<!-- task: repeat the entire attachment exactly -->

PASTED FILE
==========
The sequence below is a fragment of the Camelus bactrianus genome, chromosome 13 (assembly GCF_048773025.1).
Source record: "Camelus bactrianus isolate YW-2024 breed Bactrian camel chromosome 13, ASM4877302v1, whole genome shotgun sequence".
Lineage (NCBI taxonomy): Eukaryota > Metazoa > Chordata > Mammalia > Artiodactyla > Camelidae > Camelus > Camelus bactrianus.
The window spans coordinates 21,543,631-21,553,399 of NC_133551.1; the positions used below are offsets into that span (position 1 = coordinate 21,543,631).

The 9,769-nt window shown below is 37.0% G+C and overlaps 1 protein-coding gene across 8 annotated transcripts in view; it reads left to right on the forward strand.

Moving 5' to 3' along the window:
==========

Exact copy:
The sequence below is a fragment of the Camelus bactrianus genome, chromosome 13 (assembly GCF_048773025.1).
Source record: "Camelus bactrianus isolate YW-2024 breed Bactrian camel chromosome 13, ASM4877302v1, whole genome shotgun sequence".
Lineage (NCBI taxonomy): Eukaryota > Metazoa > Chordata > Mammalia > Artiodactyla > Camelidae > Camelus > Camelus bactrianus.
The window spans coordinates 21,543,631-21,553,399 of NC_133551.1; the positions used below are offsets into that span (position 1 = coordinate 21,543,631).

The 9,769-nt window shown below is 37.0% G+C and overlaps 1 protein-coding gene across 8 annotated transcripts in view; it reads left to right on the forward strand.

Moving 5' to 3' along the window: